High Court Of Rajasthan
CIT vs. Chandra Cement Ltd.
Section : 269SS, 271D
Assessment years : 1992-93 and 1993-94
Ajay Rastogi And J.K. Ranka, JJ.
D.B. It Appeal Nos. 27 & 28 Of 2000
August 31, 2016
J.K. Ranka, J. – The instant two appeals under Section 260-A of the Income Tax Act, 1961 were admitted by this Court vide order dt. 8.2.2012 on the following question of law. It relates to the assessment years 1992-93 and 1993-94 :â
“Whether Tribunal was justified in holding on the facts found that no case for imposition of any penalty under Section 271-D is not made out because provisions of Section 269-SS are not attracted in this case?”
It appears that the word ‘not’ of sec.271-D has wrongly been mentioned.
2. Brief facts noticed for disposal of these two connected appeals where penalty under Section 271-D of the Act is an issue, are that the respondent assessee is a Limited Company and was setting up a Mini Cement Plant in Village Paniyala, Tehsil Kotputli, District Jaipur. It was noticed by the Assessing Officer during the course of scrutiny that balance-sheet of the respondent company indicated “unsecured loans” from the Chairman-cum-Managing Director, namely R.P. Goyal and on further verification of the accounts it transpired that the respondent had received cash through the said Managing Director on various occasions and majority of the cash deposits was exceeding Rs.20,000/- and certain amounts were even to the extent of Rs.4,05,960/-, Rs.2,50,000/-, Rs.1,75,000/-, Rs.2,70,000/-, Rs.3,00,000/- etc. The AO was of the, prima facie, view that the said cash deposits were in violation of provision of Section 269-SS of the Act as the assessee was precluded from accepting any amount over and above Rs.20,000/-.
3. Accordingly, a show-cause notice was issued, the assessee respondent, however, submitted reply, inter alia, contending that there was no banking facility in the radius of 25 km. of the site of Village Paniyala, where the Cement Plant was being set up, of which the project cost was of Rs.1.60 crore and that there was a delay in getting sanction from the financial institutions of the term loan and, therefore, the Promoter-Director decided to give funds from his own resources. Further, no money had been accepted by the assessee company in cash and the money had been directly disbursed for the sake of payments towards constructional activities or/and setting up of the Plant and that it was neither a loan nor a deposit. However, the AO did not agree to the contentions raised by the assessee and while imposing penalty, the AO observed that the company as well as Managing Director (R.P. Goyal) who had deposited by cash, were having account in the same bank and when R.P. Goyal can withdraw money from his own account by cash, there was no reason not to transfer the money from his account to that of the company by cheque.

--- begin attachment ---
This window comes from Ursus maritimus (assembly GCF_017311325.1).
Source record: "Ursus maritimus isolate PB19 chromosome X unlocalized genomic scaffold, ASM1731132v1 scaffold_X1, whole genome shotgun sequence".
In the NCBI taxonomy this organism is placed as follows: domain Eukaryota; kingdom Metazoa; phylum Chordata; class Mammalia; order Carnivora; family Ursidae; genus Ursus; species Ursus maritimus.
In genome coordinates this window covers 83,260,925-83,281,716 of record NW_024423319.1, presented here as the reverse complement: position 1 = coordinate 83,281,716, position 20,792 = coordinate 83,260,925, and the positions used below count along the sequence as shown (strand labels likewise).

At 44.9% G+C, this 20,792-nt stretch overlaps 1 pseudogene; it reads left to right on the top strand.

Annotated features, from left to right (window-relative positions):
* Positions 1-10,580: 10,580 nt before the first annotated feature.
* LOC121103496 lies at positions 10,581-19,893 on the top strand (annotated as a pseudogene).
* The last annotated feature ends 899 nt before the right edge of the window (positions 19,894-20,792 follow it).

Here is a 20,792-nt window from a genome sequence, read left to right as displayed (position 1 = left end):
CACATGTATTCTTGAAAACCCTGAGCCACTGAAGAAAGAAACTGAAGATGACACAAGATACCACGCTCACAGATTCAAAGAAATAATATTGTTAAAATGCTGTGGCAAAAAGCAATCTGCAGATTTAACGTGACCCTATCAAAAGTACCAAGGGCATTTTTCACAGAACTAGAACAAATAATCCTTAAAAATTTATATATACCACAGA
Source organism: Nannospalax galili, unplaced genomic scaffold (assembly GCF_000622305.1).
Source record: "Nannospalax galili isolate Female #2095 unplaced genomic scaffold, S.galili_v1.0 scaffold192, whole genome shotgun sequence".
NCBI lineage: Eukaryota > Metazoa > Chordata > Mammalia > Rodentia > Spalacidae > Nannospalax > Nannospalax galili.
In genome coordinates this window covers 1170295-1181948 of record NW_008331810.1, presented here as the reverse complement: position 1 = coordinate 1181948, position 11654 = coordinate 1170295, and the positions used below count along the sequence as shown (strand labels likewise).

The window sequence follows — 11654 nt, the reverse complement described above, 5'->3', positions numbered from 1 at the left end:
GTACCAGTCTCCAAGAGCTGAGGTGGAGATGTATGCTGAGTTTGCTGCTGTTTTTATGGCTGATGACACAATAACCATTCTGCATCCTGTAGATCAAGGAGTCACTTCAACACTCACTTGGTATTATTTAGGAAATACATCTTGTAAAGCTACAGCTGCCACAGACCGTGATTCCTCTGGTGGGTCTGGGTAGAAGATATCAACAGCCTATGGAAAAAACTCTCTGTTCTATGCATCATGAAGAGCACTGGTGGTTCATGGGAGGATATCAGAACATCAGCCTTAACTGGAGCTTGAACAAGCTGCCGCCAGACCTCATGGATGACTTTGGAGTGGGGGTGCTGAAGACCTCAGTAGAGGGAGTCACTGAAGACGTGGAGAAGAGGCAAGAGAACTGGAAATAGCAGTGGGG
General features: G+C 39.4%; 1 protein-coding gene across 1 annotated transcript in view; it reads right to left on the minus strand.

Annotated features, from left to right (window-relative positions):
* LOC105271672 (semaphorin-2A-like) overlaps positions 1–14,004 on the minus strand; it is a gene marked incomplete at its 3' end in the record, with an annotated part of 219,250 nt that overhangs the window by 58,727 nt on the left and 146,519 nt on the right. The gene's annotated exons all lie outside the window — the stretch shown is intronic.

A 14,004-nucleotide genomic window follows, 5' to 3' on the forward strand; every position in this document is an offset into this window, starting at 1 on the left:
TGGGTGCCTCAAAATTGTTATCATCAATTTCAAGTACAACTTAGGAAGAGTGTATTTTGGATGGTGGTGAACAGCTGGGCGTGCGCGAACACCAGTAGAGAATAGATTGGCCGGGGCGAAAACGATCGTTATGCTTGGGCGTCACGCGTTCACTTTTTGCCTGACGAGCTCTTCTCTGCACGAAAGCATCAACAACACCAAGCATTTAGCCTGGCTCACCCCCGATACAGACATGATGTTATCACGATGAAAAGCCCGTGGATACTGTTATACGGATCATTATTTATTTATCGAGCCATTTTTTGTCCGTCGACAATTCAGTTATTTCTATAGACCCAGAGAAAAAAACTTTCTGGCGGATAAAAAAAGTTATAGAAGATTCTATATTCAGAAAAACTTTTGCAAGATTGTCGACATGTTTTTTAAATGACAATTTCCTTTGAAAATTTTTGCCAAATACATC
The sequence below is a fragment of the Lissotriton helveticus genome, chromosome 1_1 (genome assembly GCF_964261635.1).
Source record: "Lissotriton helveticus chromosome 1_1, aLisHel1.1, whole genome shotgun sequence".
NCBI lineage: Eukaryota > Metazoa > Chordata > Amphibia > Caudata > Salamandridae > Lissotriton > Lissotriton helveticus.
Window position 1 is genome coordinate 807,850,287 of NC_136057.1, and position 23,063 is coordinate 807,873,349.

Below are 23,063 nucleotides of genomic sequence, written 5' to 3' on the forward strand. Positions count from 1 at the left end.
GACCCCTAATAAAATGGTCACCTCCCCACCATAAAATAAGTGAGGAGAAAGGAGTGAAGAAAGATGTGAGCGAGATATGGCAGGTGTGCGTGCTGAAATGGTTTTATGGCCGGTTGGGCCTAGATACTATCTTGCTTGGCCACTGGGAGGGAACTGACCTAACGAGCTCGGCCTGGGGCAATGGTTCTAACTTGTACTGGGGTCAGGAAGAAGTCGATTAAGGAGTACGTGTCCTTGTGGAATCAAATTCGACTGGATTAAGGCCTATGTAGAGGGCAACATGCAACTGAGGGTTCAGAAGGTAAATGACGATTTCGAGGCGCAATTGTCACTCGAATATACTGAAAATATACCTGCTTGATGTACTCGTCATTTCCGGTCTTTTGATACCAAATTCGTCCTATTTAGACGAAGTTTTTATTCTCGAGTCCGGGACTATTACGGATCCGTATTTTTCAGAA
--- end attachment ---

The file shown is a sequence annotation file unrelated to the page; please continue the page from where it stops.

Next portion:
4. The AO went into the issue threadbare and noticed the claim of the assessee that the said amount was immediately incurred towards payment of construction / setting up of the Plant, was not correct as on examining the books of account, such contention was found ‘not proved’ as even after deposit by R.P. Goyal by cash in the account of assessee, gradually the expenditure was incurred and not immediately.
5. The AO also noticed that though the claim of R.P. Goyal was that he had advanced the money from his proprietorship concern, namely M/s. Chintpurni Enterprises, but when the AO desired to produce the books of account of the said concern for verification as to how the funds flowed in the books of R.P. Goyal, but despite several opportunities, the books of account of M/s. Chintpurni Enterprises were not produced and even the AO seriously doubted as to whether R.P. Goyal did really have sufficient cash balance to the tune of almost Rs.2.80 crore in both the years to prove the transfer of money to the assessee and accordingly being not satisfied, imposed penalty under Section 271-D of the Act at Rs.79,78,368/- in the assessment year 1992- 93 and Rs.1,98,55,171/- in the assessment year 1993-94.
6. The matter travelled in appeal before the Commissioner of Income Tax (Appeals), before whom the facts were reiterated and also pleaded that there was a bona fide belief and reasonable cause in depositing the said amounts as the deposits by the Managing Director of a Limited Company does not partake character of a “loan or deposit”. However, the CIT(A) was not inclined to agree to the submissions of the respondent and also doubted the veracity of the fact about the non production of the books of account of M/s. Chintpurni Enterprises. The CIT(A) also wanted to go through the books of account of M/s. Chintpurni Enterprises, however, before him the claim was made that the books of account are lying in the Sales Tax Department but neither the seizure memo of the books of account having been seized nor any evidence about the seizure of the books of account was produced. In the assessment year 1993-94, before the CIT(A) one handwritten cash book, between 1.4.1992 and December 1992, was produced and the CIT(A) noticed that the said so-called cash book is in a good condition, which appeared to the CIT(A) that it was made afresh. The CIT(A) also noticed that there were contradictory explanation of R.P. Goyal vis-a-vis the assessee and doubted the very deposits and upheld the penalty imposed.